Old Fashioned TV Schedules

Back before Hope and Luke, the most blogged-about topics here at the Kingdom were 24 and Lost. I was a near-obsessive fan of both shows, and when both shows ended in the spring of aught-ten, so too did my TV viewing habits (not to mention production here on the blog).

I was so entranced by the mysteries of Lost and suspense of 24 that I wanted to give weekly TV a rest. Sure, I watched sitcoms and Chuck, but I didn’t want to get drawn into a new show again. I figured I would wait until a serialized show had either ended its run or had a few seasons under its belt before watching. That way, I could check it out on DVD or on Netflix at my own pace.

I stayed true to the plan. Only recently did I re-enter the realm of the hour-long drama, when The Civee and I started watching Fringe earlier this summer. Created by JJ Abrams and bearing elements of Alias and Lost, I was told by more than one person that I would like it. They were right. While I felt the first season was slow with its mystery of the week structure, once it started getting into its mythology in the second season, I was hooked. We barreled through the first four seasons on Netflix and ended last week. But Netflix won’t have the final season available until Thursday.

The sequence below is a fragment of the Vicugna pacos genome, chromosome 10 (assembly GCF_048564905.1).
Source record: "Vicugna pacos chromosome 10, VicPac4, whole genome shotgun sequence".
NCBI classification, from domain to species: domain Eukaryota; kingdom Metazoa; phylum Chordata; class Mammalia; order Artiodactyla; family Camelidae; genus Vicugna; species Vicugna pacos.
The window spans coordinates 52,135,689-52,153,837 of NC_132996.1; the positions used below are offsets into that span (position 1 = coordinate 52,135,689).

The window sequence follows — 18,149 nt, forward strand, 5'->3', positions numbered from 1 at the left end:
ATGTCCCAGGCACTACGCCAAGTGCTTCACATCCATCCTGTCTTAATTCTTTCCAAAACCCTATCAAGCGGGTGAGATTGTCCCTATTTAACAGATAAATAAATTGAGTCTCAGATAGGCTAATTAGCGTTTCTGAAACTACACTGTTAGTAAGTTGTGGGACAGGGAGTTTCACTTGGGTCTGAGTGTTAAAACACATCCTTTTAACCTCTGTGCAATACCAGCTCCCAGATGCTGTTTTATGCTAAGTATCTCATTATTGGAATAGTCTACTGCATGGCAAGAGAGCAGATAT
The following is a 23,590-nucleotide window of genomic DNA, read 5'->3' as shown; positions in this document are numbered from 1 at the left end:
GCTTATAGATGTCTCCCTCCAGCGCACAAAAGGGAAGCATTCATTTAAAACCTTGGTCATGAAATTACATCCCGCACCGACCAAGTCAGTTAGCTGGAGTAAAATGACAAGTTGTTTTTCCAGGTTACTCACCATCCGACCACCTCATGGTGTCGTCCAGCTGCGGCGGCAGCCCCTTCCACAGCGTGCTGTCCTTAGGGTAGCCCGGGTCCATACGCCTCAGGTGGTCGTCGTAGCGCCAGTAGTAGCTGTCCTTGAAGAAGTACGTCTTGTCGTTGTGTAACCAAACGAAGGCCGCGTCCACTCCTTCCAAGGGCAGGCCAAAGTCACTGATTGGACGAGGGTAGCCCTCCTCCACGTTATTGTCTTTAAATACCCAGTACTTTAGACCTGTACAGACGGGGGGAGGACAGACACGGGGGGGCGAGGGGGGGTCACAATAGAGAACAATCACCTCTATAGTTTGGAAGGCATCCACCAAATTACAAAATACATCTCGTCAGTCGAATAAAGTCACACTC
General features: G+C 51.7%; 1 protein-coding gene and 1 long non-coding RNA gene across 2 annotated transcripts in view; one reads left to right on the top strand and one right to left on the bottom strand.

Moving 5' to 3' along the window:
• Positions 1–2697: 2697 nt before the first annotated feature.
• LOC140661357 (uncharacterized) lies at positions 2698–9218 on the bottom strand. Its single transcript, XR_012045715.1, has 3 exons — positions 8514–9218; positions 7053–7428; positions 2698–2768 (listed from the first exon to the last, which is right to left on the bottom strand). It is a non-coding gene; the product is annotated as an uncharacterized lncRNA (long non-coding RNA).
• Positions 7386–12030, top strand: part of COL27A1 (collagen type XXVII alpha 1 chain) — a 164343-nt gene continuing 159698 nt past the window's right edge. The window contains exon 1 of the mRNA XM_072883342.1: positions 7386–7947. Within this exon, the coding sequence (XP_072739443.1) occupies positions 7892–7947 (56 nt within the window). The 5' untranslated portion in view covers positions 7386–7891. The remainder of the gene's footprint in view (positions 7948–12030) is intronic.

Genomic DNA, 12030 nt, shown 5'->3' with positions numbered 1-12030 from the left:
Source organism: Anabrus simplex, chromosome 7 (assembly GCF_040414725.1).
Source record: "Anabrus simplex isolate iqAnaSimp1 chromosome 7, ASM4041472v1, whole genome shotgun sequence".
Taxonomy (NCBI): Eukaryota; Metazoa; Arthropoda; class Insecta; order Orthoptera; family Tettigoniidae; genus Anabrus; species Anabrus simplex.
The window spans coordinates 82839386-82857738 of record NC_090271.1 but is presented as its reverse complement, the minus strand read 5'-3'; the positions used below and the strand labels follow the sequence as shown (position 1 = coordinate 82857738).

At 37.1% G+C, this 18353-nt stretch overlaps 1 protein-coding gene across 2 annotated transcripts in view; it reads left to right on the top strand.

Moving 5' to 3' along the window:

This isn’t on the level of seeing Jack Bauer shipped off on a slow boat to China or a bearded Jack screaming at Kate that they have to go back. But it is something I wasn’t expecting to face under the new plan. At least I won’t have too wait a few months to find out how Walter stops the Observers.

Lost: Moving On

Two years ago today, my biggest pre-Hope reason for blogging stopped: LOST aired its final episode.

I’m not trying to sound melodramatic, but since the last episode of Lost, television hasn’t been the same for me. There are some shows I am still really into (Community, Parks and Recreation), but I haven’t started watching a new hour-long drama in the last two years. It’s more interesting to me to go back and watch Lost than to get into something new. I’m not watching it all the time, I think I’ve only done a large-scale re-watch once since getting the complete season set.